CRIMSON STAFF WRITEr
“When I started writing I thought I was really, really fucked up,” Etgar Keret told me in between sips of his Earl Grey tea one Monday afternoon in November. “But so many people identify with my stories that I understood that all of us are really, really fucked up.”
The 34-year-old Israeli author, considered to be one of his country’s trendiest and most popular writers, doesn’t reject the eccentric—he embraces it. The Bus Driver Who Wanted to Be God, the first collection of his works translated into English, includes the mesmerizing tale of a beautiful uterus set free in the ocean by environmental terrorists, an angel who turns out to be just a liar with wings and a boy who names his piggy bank Margolis and loves it more than his parents.
Americans finally have a chance to find out just how fucked up they are.
When Keret began writing, his psyche was certainly not in a healthy place. To be more precise, it was in a basement five floors underground, working completely alone for 48-hour shifts on a job the Israeli Army code-named Quasimodo.
After several court martials for insubordination and insulting an officer (“my parents brought me up to ask questions and to judge things morally, and in the army that gets you into trouble,” Keret explains), he was assigned to monitor a machine in the military purgatory. This at an age when most American students aren’t monitoring anything more complicated than a keg stand.
“My job was supposed to be if the computer broke I was supposed to fix it, and in all the three years that I worked there it broke only once and I couldn’t fix it,” he joked as we chatted on the second floor of Cafe Algiers. “So, I wasn’t very helpful to the army.”
As the isolation took its toll, Keret began talking to himself and, eventually, putting pen to paper. He describes the original drafts as “kind of half-a-letter, half-a-memoir, half-I don’t know.” He continued writing them, because everybody said it was good for him, but he said he knew that no one was interested in his work.
“Everybody said, ‘They are not stories and, whatever they are, they’re not very good,’” Keret explained as he poked at his mostly uneaten slice of pecan pie (“it doesn’t taste very good,” he said softly so as not to offend the waitress, whom we still tipped generously).
It’s not terribly hard to absolve those early readers for not recognizing that the self-described “terrible soldier” would go on to become a celebrated Israeli author, screenwriter and director. His sometimes fantastical and always off-beat writings differ markedly from earlier, canonical Israeli authors.
“In Israeli literature, the characters are always heroic and sure and responsible and moral—they are always better than me,” Keret said. But in his stories, there is ambiguity and uncertainty. Especially when it comes to love.
“Crazy Glue,” one of Keret’s most hauntingly beautiful tales, which is unforgivably omitted from this collection, begins with an adulterous husband who asks his wife why she bought special glue. “‘For the same reason I married you,’ she murmured. ‘To help pass the time.’” When he returns from work that evening, he can’t move a chair to sit in, open the door of the refrigerator, or lift the phone receiver to call the police. And then, he hears his wife, hanging upside down from the ceiling, laughing. He makes a stack of books to climb on and get his wife down, when he realizes:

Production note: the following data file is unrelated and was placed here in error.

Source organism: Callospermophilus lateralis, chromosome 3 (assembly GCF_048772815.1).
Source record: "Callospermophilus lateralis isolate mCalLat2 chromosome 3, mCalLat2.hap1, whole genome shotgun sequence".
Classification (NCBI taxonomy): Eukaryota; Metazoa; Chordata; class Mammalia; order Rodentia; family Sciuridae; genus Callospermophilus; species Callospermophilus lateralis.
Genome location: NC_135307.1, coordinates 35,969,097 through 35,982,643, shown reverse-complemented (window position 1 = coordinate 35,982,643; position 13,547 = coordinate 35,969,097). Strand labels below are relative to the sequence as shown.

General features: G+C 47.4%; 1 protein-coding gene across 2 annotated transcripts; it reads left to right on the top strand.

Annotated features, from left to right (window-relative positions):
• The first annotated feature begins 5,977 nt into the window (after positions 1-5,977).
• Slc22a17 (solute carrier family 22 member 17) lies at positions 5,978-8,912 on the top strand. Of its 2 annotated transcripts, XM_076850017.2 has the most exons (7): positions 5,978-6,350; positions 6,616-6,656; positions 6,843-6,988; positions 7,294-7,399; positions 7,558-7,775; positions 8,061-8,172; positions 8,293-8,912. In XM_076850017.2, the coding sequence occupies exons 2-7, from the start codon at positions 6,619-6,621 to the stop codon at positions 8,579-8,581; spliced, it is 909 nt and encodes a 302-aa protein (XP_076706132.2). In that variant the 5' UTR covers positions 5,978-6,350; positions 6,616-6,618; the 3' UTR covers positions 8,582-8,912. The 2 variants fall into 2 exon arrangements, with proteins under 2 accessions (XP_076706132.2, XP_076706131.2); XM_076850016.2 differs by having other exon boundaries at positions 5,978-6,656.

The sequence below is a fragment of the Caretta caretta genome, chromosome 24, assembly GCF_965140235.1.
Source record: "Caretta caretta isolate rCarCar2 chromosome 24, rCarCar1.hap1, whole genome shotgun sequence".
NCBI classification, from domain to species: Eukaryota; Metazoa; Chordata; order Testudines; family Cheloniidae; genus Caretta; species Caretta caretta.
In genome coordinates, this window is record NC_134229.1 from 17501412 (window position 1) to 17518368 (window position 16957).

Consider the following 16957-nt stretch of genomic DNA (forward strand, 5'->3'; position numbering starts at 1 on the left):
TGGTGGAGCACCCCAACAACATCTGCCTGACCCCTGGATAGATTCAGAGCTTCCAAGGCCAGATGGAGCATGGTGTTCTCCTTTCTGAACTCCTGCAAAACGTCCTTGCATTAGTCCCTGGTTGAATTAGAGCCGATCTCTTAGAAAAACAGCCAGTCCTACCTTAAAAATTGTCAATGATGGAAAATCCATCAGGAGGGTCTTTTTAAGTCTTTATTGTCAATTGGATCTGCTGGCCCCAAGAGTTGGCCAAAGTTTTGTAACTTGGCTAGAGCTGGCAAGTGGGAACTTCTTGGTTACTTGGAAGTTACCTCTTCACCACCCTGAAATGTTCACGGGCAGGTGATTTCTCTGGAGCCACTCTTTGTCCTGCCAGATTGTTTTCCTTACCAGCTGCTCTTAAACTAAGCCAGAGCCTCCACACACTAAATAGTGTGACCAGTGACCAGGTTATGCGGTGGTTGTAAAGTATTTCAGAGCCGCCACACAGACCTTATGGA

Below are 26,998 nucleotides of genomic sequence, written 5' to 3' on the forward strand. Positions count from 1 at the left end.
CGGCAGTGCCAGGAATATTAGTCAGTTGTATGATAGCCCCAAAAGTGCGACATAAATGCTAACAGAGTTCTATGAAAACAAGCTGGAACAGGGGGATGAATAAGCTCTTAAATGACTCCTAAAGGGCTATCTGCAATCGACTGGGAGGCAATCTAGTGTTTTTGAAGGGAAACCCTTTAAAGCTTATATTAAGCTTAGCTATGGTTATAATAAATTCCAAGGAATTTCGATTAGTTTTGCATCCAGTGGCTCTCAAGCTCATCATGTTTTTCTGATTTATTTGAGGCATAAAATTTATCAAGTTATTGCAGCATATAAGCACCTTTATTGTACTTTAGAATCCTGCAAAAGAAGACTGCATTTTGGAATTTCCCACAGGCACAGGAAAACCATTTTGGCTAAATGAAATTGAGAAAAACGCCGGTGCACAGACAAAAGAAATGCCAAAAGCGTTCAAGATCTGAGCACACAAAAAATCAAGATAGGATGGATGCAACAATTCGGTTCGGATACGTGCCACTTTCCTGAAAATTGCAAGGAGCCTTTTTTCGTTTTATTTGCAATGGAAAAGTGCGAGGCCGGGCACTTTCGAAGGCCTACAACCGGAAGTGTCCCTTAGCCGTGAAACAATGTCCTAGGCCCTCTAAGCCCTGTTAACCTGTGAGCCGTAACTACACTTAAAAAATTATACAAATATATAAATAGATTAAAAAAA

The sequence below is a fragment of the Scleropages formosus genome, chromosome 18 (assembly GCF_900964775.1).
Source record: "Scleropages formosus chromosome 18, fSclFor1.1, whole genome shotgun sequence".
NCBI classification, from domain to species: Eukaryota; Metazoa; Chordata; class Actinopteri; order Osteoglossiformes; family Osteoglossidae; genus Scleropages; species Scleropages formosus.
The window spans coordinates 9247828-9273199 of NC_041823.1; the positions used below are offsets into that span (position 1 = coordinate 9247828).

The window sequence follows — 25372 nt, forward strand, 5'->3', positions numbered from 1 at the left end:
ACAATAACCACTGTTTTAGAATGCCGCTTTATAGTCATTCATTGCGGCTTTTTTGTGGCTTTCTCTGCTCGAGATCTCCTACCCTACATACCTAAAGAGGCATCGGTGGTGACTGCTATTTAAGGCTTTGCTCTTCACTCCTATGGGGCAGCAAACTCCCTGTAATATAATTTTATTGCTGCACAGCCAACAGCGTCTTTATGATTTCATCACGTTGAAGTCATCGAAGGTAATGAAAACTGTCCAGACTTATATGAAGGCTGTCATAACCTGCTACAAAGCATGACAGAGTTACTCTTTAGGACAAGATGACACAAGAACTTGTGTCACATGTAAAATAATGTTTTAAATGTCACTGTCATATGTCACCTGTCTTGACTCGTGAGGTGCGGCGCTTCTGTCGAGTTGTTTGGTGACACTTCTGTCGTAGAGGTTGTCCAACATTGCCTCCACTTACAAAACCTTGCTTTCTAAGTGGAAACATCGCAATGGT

She was so pretty, and so incongruous, hanging upside-down from the ceiling that way. With her long hair dangling downwards, and her breasts molded like two perfect teardrops under her white T-shirt. So pretty. I climbed back up onto the pile of books and kissed her. I felt her tongue on mine. The books tumbled out from under my feet, but I stayed floating in midair, hanging just from her lips.
Keret refers to the ambiguous end of the story as an example of the difficulties of love: “It’s beautiful and it’s lovely, but on the other hand, those people are hanging from their skin. It’s beautiful and horrible at the same time.”
The cover of his new collection of 21 short stories and a novella illustrates this philosophy graphically. A cartoon man with an enormous smiley face shoots himself with a handgun in the left temple as blood emerges from the right. It’s a startling visual collision of “Don’t Worry Be Happy” meets Columbine. Add in the collection’s novella about an afterlife for those who commit suicide, cheerfully entitled “Kneller’s Happy Campers,” and it seems fair to ask if Keret’s public should be worried about his obsession with suicide.
“I think the question whether or not to commit suicide is a good question,” he says. “And for me the good answer is not to commit suicide and to lead a life worth living.” But the graphic on his book still stands as a more-than-adequate metaphor for his life. “Things are not either ‘this is great’ or ‘I should commit suicide,’ they’re either boring or a bit of both. They’re great and you want to commit suicide at the same time.”
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Etgar Keret is an unlikely suspect for cultural icon.
Arriving nine minutes early for the interview, with some sort of green food particle stuck between his right central and lateral incisors, Keret explains that he didn’t want to meet in Lowell dining hall because of the bad memories it would evoke of his days in the military mess halls. He removes his puffy green jacket (having been acclimated to American winters from his residency at the prestigious University of Iowa International Writing Program), revealing a red long-john shirt underneath another made of flannel. The sideburns dangling from his mop of unkempt hair show the faintest wisps of gray.